It's time for another official combat analysis, and this time it's an independently developed beat 'em up! It's called Guacamelee and it's available now on the PS3 and Vita. It's a Metroidvania style game where you regularly switch between the world of the living and the world of the dead, each having slightly different configurations of floors and walls. It also happens to be a combat heavy game with a big emphasis on mob crushing, and what they have done here is worth evaluating. Guacamelee was developed by Drinkbox Studios, a 12-15 person team from Toronto. As of this writing, I've completed the game.
David Rosen over at Wolfire (creators of Lugaru, Overgrowth, and the Humble Bundle) suggested that I make an analysis similar to the ones I usually do here on the blog except in video/spoken format. I figured it was worth a try so I ended up making a couple in the last week: one for Warhammer 40k: Space Marine and one for Darksiders 2. The response was good so I'm sharing them here now and opening it up for feedback. Keep in mind that because of the short video format, I can't go into nearly as much depth as I do in my written analyses, so the videos take the form of a mechanic analysis, where I evaluate the game's mechanics in an open area without enemies. I always do this whenever I get my hands on a combat heavy game for the first time, and I've found this exercise terrifically useful. Anyway, here they are! Let me know what you'd like to see from videos like this in the future.
I will continually update this entry with new videos as I make them. Hit the jump to see the rest!
Before I say anything at all, just know that this combat analysis is primarily based on its independent merits, and only partially based on the merits of the old games. A comparison would be unfair since (as far as I know) this was not even touched by the Japanese developers of the first four games, but it's not completely avoidable since it became clear very quickly that Ninja Theory is trying to preserve the mechanical spirit of the previous entries. With that being said, I am joyously, delightfully, enthusiastically, proudly declaring that Ninja Theory has finally made some great combat. I was shocked and disturbed when it was announced that Capcom had given them the reigns, as their previous games (Kung Fu Chaos, Heavenly Sword and Enslaved) were generic combat experiences at best and awkward drunken haphazard combat experiences at worst. But they finally grew up and delivered. Keep in mind this is also based on the downloaded 360 marketplace demo! As of this writing, the full game isn't out yet. Anyway, here it goes:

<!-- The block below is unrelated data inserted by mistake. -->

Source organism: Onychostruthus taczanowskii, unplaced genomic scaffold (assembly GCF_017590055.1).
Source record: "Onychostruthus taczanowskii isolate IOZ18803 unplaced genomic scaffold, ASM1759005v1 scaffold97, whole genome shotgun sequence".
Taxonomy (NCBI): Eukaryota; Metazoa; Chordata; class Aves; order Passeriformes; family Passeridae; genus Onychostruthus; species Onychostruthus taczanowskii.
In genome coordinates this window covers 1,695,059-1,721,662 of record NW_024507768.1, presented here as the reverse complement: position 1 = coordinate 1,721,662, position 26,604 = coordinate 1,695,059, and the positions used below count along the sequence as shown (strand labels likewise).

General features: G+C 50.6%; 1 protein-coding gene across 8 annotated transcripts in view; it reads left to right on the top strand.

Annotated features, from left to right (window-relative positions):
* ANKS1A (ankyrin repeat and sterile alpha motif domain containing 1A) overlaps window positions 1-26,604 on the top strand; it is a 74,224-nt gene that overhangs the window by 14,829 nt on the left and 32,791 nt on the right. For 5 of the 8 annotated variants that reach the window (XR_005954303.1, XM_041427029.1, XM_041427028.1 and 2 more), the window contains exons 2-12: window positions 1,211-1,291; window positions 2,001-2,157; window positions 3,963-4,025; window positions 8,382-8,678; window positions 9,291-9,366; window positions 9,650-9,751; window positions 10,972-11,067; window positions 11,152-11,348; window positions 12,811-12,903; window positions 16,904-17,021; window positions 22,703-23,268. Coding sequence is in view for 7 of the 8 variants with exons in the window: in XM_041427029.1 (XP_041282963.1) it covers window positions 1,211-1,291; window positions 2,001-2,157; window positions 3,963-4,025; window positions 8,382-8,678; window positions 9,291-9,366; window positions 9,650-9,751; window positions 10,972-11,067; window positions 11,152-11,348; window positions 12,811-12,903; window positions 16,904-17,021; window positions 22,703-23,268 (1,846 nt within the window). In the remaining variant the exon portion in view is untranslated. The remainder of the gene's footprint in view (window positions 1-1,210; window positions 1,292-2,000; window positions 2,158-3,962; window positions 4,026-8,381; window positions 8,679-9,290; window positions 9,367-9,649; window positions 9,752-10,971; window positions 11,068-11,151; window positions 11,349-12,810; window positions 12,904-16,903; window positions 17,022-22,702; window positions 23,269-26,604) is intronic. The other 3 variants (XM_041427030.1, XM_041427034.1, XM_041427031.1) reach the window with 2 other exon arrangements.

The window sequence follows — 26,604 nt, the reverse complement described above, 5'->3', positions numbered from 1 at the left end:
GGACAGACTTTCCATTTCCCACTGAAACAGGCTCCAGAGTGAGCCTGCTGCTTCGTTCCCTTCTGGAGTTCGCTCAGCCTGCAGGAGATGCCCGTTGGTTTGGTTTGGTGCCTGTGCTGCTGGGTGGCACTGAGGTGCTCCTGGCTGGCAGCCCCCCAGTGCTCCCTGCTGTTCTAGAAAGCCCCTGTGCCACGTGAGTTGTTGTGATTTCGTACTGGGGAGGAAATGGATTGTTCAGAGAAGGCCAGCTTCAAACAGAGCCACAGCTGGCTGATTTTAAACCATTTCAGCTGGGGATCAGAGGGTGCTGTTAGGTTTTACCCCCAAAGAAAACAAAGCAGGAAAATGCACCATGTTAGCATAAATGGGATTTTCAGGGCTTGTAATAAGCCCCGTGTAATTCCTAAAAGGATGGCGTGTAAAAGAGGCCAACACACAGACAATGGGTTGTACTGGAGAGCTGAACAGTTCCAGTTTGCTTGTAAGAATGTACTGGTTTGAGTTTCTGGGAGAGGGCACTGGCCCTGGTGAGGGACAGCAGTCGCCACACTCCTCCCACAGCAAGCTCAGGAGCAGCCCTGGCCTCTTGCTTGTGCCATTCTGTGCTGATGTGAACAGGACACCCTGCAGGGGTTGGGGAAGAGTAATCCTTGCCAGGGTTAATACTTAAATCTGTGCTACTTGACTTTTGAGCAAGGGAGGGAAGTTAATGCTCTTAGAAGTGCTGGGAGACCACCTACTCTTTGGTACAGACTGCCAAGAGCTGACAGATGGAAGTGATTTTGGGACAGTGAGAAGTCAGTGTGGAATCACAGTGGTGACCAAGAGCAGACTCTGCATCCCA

The best way to describe the game Lollipop Chainsaw is this; Bayonetta's awkward, underdeveloped, squeaky voiced, ambitious little sister. Personally, this isn't very surprising as it's a Suda 51 game. In my opinion, he makes interesting things, not fun things, and the game experience is very much a reflection of this.
You knew it was coming! The game I regularly rave about as containing the finest combat engine ever devised is going to get its own analysis. It simply doesn't make sense not to. Heads up! This one's going to be a doozy. *cracks knuckles*
I recently played all the way through Castlevania: Lords Of Shadow for Xbox 360 on Hard difficulty.
I recently played through Dante's Inferno on the 360 all the way and like usual, I was evaluating and scrutinizing the combat the entire time. But it doesn't help anyone else to have all that evaluation information stuck up inside my brain so I'm starting a column here on the blog that's dedicated completely to the combat of existing beat 'em up games. For Dante's Inferno, I played all the way to the last boss on normal difficulty.